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Nursing Profession

Nursing profession

As a nursing profession we have a board of nursing that has put together a scope of practice that defines what we can and cannot do as a profession. “The scope of practice defines the “who”, “what”, “where”, “when”, “why”, and “how” of nursing practice” (American Nurses Association, 2010, p. 2). The scopes of practice help us as professional nurses to safely work with and delegate to other health professionals such as licensed practical nurses and unlicensed assistive personnel.


             Nurse Practice Act History


             As Russell points out in the article Nurse Practice Acts Guide and Govern Nursing Practice, there was no nurse practice acts to govern the nurse profession before the 1900s and anyone could call themselves a nurse (2012). Back in the 1800s communities were so small and everyone knew each other so intimately, that everyone just trusted the reputation of individuals to provide services such as nursing (Russell, 2012). Unfortunately, as the world kept growing and becoming more knowledgeable and technology started to advance, people became unable to safely judge what was and was not a good quality of service (Russell, 2012). For this reason, in the early 1900s the first nurse registration law was created to protect the title of a nurse so not just anyone could use the title nurse, and to improve nursing as a profession (Russell, 2012). It wasn’t until 1938 that the first nurse practice act was developed by the state of New York that gave nurses a scope of practice to follow, because earlier registration laws failed to do this (Russell, 2012). By 1970 all fifty United States had jumped on board and created a nurse practice act, and required both registered and practical nurses to be licensed (Russell, 2012).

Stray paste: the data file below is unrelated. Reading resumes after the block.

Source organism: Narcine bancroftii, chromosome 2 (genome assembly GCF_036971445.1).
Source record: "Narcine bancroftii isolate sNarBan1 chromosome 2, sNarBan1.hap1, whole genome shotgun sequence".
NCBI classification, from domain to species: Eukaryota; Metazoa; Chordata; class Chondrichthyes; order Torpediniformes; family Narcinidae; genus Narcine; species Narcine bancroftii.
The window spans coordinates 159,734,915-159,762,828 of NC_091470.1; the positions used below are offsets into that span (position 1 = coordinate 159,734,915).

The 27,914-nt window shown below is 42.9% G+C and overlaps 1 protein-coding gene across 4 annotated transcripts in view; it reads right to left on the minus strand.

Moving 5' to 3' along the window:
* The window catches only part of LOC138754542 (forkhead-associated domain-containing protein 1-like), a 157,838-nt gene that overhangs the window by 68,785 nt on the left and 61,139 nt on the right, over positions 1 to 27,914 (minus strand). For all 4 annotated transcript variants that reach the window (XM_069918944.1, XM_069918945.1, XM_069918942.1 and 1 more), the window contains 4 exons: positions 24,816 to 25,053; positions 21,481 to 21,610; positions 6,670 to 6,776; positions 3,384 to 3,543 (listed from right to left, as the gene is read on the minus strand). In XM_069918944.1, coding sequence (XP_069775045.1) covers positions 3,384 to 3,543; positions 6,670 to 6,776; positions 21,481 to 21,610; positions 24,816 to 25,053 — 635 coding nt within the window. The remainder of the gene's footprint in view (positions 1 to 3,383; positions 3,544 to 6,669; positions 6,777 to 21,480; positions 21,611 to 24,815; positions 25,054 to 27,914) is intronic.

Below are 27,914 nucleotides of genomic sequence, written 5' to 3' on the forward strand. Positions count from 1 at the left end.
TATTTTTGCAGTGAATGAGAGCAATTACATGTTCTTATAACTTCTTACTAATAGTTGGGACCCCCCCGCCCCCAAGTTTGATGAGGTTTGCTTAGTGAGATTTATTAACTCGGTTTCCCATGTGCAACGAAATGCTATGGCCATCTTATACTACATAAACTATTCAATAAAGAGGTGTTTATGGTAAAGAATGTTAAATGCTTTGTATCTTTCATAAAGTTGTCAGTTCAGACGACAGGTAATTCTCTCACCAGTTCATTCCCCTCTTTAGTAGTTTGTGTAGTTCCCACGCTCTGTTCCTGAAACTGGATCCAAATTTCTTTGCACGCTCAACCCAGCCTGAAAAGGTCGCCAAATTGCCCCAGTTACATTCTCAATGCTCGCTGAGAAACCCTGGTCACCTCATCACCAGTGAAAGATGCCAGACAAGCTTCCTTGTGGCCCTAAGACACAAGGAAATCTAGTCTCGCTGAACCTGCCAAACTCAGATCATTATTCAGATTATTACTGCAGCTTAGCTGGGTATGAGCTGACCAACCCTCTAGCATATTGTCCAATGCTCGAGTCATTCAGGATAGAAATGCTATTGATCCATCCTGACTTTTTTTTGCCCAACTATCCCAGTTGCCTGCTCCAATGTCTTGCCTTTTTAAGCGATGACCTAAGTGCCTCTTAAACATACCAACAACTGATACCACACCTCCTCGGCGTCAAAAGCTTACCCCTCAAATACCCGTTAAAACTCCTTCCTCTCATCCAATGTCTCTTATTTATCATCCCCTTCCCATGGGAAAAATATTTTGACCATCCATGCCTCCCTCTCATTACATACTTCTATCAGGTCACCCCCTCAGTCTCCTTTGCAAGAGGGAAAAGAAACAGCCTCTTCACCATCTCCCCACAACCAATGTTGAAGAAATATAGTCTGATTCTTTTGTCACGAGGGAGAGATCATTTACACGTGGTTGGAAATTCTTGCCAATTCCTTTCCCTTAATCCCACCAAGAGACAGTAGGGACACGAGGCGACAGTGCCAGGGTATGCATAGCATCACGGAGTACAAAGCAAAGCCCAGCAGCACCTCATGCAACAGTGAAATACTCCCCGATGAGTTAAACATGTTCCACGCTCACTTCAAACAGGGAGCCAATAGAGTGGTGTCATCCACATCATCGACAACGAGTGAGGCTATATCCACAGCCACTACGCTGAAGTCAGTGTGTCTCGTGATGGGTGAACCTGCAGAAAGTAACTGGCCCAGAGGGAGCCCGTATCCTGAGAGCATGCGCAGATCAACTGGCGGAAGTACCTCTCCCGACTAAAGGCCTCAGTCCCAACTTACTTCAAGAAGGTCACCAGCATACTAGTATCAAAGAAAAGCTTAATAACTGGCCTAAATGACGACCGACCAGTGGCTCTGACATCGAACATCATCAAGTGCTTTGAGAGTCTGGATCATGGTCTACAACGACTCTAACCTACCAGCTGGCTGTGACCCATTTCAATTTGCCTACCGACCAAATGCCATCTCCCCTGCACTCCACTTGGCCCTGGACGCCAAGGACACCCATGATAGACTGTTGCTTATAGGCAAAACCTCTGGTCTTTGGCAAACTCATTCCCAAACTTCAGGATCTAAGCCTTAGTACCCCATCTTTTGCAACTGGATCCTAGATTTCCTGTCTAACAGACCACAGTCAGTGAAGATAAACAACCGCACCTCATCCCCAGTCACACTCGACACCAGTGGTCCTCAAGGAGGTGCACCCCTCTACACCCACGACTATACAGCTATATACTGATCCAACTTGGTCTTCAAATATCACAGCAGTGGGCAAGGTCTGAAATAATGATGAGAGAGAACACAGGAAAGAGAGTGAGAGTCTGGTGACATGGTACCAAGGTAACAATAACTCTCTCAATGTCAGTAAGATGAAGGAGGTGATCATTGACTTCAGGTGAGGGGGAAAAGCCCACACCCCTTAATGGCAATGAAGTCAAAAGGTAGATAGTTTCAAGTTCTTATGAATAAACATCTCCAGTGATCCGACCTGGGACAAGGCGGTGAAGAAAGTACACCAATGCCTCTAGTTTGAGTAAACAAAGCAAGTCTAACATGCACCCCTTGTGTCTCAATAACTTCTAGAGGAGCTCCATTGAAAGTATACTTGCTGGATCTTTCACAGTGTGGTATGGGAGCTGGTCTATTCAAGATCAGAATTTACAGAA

Function of Michigan Board of Nursing.


             The nurse practice act cannot guide the profession of nursing on its own (Russell, 2012). To make up for its insufficiencies the nurse practice act needed to establish a board of nursing that, according to Russell, “had the authority to develop administrative rules or regulations to clarify or make the law more specific” (2012, p. 37). The board of nursing must keep the rules and regulations consistent with that of the nurse practice act (Russell, 2012). All rules and regulations are put before a public review before they can be enacted (Russell, 2012). “The board of nursing is charged with maintaining the balance between the rights of the nurse to practice nursing and the responsibility to protect the public health, safety, and welfare of its citizens” (Russell, 2012, p. 37). The board of nursing is also in charge of setting standards for nursing schools looking to go through the pre-licensure program and what is expected during the schools clinical learning experiences, and must approve each program that meets the nurse practice act requirements (Russell, 2012).

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             State of Michigan Public Health Code (Excerpt) Act 368 of 1978.


             I was able to find three excerpts in the nursing section of the Michigan Public Health Code that pertain to registered nurses. Excerpt 333.17201 is definitions, and part c gives the definition of a registered professional nurse. It states, a “Registered professional nurse or R.N. means an individual licensed under this article to engage in the practice of nursing which scope of practice includes the teaching, direction, and supervision of less skilled personnel in the performance of delegated nursing activities” (“Public Health Code (Excerpt) Act 368 of 1978”, 1978, p. 1). This excerpt allows registered nurses to understand how their role is defined and what their scope of practice is defined as.
             Excerpt 333.17211 talks about the practice of nursing or practicing as a licensed practical nurse. There are two sections to this excerpt and both pertain to the profession of a registered nurse.

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